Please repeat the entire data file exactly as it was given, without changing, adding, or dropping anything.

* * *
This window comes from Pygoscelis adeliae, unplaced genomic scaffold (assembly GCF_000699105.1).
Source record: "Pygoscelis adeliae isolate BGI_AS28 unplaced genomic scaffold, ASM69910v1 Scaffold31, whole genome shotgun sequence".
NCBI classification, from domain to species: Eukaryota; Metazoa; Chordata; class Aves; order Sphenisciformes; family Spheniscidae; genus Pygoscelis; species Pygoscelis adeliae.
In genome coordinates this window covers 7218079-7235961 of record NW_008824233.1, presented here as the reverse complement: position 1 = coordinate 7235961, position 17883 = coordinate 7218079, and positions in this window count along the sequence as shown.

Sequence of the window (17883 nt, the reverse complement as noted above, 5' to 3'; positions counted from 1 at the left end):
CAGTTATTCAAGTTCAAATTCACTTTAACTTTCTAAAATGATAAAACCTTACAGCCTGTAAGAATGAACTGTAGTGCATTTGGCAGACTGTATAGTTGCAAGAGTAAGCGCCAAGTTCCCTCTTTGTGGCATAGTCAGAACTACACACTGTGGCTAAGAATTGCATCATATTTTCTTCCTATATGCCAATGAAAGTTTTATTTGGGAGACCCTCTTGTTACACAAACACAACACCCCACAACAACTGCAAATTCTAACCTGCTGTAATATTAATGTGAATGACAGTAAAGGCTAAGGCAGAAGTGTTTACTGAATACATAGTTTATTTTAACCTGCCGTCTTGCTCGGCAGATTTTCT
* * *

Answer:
This window comes from Pygoscelis adeliae, unplaced genomic scaffold (assembly GCF_000699105.1).
Source record: "Pygoscelis adeliae isolate BGI_AS28 unplaced genomic scaffold, ASM69910v1 Scaffold31, whole genome shotgun sequence".
NCBI classification, from domain to species: Eukaryota; Metazoa; Chordata; class Aves; order Sphenisciformes; family Spheniscidae; genus Pygoscelis; species Pygoscelis adeliae.
In genome coordinates this window covers 7218079-7235961 of record NW_008824233.1, presented here as the reverse complement: position 1 = coordinate 7235961, position 17883 = coordinate 7218079, and positions in this window count along the sequence as shown.

Sequence of the window (17883 nt, the reverse complement as noted above, 5' to 3'; positions counted from 1 at the left end):
CAGTTATTCAAGTTCAAATTCACTTTAACTTTCTAAAATGATAAAACCTTACAGCCTGTAAGAATGAACTGTAGTGCATTTGGCAGACTGTATAGTTGCAAGAGTAAGCGCCAAGTTCCCTCTTTGTGGCATAGTCAGAACTACACACTGTGGCTAAGAATTGCATCATATTTTCTTCCTATATGCCAATGAAAGTTTTATTTGGGAGACCCTCTTGTTACACAAACACAACACCCCACAACAACTGCAAATTCTAACCTGCTGTAATATTAATGTGAATGACAGTAAAGGCTAAGGCAGAAGTGTTTACTGAATACATAGTTTATTTTAACCTGCCGTCTTGCTCGGCAGATTTTCT